I wish you bad luck, again, from time to time so that you will be conscious of the role of chance in life and understand that your success is not completely deserved and that the failure of others is not completely deserved either. And when you lose, as you will from time to time, I hope every now and then, your opponent will gloat over your failure. It is a way for you to understand the importance of sportsmanship.
I hope you’ll be ignored so you know the importance of listening to others, and I hope you will have just enough pain to learn compassion. Whether I wish these things or not, they’re going to happen. And whether you benefit from them or not will depend upon your ability to see the message in your misfortunes."
He gave that speech back in 2017, before the Supreme Court replaced Anthony Kennedy with Brett Kavanaugh, and Ruth Bader Ginsburg with Amy Coney Barrett, and Stephen Breyer with Ketanji Brown Jackson. Back before the Court's most recent term where they overturned Roe v. Wade, gutted the federal government's ability to regulate major types of environmental pollutants, and have dramatically limited the rights of states to regulate guns (funny how they say we must entrust reproductive rights to the states, but gun rights are too important to be left up to individual states to decide... ), all things that are wildly unpopular with a significant majority of Americans.
In retrospect, maybe this is exactly the kind of person that John Roberts has always been. Someone who prides himself on being moderate and sensible and an institutionalist is, at heart, a "fuck your feelings" type who foreshadowed five years ago what they were going to do when given an opportunity. After all, it's good for us to be treated unfairly, to be betrayed, to lose and have your opponent gloat over their victory. The really important part isn't how badly you get screwed over; it's whether you learn something from the experience.
Spoken like someone who has routinely done the screwing over and has rarely been screwed over himself.
Don't get me wrong, I do think there is a grain of truth in what he's saying about the fact that we are all tempered and shaped by our failures. We often learn the most salient lessons about who we are and what we believe in the face of adversity. I guess I just have an issue with the messenger on this one. The Chief Justice of the Supreme Court of the United States, who by most accounts has led a pretty charmed life and now has the power to change the course of history in this country is telling a bunch of middle school graduates "I hope you'll fail at your dreams and be disappointed so you learn to suck it up."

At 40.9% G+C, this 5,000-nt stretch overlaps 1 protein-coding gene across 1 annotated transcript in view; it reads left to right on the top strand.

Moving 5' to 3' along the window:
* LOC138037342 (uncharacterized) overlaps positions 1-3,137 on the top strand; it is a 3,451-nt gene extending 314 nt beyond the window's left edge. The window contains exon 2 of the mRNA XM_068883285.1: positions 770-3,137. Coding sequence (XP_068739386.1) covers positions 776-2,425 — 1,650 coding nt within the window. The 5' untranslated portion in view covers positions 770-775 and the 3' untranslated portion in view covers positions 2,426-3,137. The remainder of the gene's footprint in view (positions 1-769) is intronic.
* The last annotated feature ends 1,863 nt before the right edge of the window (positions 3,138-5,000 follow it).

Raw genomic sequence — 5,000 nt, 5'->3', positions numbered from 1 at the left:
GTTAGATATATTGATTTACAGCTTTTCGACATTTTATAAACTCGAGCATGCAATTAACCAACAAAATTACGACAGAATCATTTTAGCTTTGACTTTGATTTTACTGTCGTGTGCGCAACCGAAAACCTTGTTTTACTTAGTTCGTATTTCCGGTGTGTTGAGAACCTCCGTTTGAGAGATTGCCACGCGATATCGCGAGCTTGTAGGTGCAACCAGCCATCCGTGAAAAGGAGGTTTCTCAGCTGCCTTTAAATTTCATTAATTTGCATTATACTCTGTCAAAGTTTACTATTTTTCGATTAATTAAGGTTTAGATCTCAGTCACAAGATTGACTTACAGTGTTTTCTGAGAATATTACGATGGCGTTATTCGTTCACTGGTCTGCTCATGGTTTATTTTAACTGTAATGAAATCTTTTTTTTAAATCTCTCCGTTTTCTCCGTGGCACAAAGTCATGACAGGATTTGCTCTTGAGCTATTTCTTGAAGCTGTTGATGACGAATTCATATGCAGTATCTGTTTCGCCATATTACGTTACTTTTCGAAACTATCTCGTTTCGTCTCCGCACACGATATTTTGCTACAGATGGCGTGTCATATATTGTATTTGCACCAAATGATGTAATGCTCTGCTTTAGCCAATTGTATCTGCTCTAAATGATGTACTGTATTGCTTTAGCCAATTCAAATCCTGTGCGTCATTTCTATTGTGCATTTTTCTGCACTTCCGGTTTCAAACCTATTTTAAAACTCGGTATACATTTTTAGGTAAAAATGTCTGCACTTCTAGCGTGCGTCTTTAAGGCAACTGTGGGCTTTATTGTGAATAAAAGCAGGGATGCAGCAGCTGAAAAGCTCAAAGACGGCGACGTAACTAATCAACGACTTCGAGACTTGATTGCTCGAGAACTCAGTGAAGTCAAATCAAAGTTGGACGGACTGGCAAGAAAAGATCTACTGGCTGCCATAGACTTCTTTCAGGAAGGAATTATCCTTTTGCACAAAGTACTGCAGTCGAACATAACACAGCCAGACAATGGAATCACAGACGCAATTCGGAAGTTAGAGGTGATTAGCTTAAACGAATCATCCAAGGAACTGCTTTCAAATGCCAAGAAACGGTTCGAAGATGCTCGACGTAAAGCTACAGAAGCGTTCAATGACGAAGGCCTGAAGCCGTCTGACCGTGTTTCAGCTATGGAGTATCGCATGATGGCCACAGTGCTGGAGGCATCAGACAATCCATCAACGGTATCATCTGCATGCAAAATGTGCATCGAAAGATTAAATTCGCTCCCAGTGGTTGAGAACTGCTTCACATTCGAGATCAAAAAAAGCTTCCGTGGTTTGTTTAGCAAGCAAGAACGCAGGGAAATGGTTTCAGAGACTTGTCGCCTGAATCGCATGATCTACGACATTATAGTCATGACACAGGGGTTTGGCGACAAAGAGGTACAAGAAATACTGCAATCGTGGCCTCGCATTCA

For me, it's kind of like being lectured on your parenting skills by friends who have live-in domestic staff, or like an inheritor of generational wealth giving you tips on how to build a fortune. At best, it's the misguided advice of someone who hasn't actually practiced what they're preaching. At worse, it was a subtle warning of what was to come... an era where we're all going to get jurisprudentially fucked and his advice for when that happens is to basically be the dad from Calvin & Hobbes and tell us all how it "builds character."
I used to think John Roberts took his role as the steward of the Supreme Court seriously. That he actually believed in the fair and balanced application of the law was more important than partisan politics. The more I read about John Roberts and the actions he's taken since helping the Bush team argue in Bush v. Gore to stop the count in Florida and declare Bush the winner of the 2000 presidential election (a decision he directly benefitted from by subsequently being appointed to the federal bench), almost all of his opinions and decisions have frequently aligned with the interests of the Republican Party. And I don't mean with conservatism as a general judicial philosophy, I specifically mean key decisions that have implicitly and explicitly entrenched the political power of the Republican Party. I know all this sounds a little